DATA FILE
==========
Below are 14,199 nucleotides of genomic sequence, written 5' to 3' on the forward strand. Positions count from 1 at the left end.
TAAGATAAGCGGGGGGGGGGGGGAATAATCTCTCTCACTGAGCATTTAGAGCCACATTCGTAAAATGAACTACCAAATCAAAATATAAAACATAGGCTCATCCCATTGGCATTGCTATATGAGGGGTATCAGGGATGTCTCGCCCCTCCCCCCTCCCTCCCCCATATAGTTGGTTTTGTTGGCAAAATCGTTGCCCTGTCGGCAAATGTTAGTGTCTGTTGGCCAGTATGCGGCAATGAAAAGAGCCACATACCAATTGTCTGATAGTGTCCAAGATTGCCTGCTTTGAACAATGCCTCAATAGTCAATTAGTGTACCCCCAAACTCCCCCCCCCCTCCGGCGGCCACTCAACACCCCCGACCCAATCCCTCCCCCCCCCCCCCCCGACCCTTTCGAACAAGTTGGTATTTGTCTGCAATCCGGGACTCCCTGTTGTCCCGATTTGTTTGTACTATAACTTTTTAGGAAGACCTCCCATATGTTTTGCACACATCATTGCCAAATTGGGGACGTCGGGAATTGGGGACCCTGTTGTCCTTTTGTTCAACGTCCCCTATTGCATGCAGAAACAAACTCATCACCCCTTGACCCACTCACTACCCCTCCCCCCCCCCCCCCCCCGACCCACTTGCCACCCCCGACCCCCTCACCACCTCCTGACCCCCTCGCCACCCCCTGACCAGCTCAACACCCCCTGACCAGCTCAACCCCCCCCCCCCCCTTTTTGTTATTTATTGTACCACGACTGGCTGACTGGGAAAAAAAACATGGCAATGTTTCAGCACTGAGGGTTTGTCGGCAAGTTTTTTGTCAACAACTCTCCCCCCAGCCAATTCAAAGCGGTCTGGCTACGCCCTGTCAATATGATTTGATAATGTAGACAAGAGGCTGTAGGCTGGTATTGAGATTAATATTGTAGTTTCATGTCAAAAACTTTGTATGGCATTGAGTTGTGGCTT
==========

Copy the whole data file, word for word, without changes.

Below are 14,199 nucleotides of genomic sequence, written 5' to 3' on the forward strand. Positions count from 1 at the left end.
TAAGATAAGCGGGGGGGGGGGGGAATAATCTCTCTCACTGAGCATTTAGAGCCACATTCGTAAAATGAACTACCAAATCAAAATATAAAACATAGGCTCATCCCATTGGCATTGCTATATGAGGGGTATCAGGGATGTCTCGCCCCTCCCCCCTCCCTCCCCCATATAGTTGGTTTTGTTGGCAAAATCGTTGCCCTGTCGGCAAATGTTAGTGTCTGTTGGCCAGTATGCGGCAATGAAAAGAGCCACATACCAATTGTCTGATAGTGTCCAAGATTGCCTGCTTTGAACAATGCCTCAATAGTCAATTAGTGTACCCCCAAACTCCCCCCCCCCTCCGGCGGCCACTCAACACCCCCGACCCAATCCCTCCCCCCCCCCCCCCCGACCCTTTCGAACAAGTTGGTATTTGTCTGCAATCCGGGACTCCCTGTTGTCCCGATTTGTTTGTACTATAACTTTTTAGGAAGACCTCCCATATGTTTTGCACACATCATTGCCAAATTGGGGACGTCGGGAATTGGGGACCCTGTTGTCCTTTTGTTCAACGTCCCCTATTGCATGCAGAAACAAACTCATCACCCCTTGACCCACTCACTACCCCTCCCCCCCCCCCCCCCCCGACCCACTTGCCACCCCCGACCCCCTCACCACCTCCTGACCCCCTCGCCACCCCCTGACCAGCTCAACACCCCCTGACCAGCTCAACCCCCCCCCCCCCCTTTTTGTTATTTATTGTACCACGACTGGCTGACTGGGAAAAAAAACATGGCAATGTTTCAGCACTGAGGGTTTGTCGGCAAGTTTTTTGTCAACAACTCTCCCCCCAGCCAATTCAAAGCGGTCTGGCTACGCCCTGTCAATATGATTTGATAATGTAGACAAGAGGCTGTAGGCTGGTATTGAGATTAATATTGTAGTTTCATGTCAAAAACTTTGTATGGCATTGAGTTGTGGCTT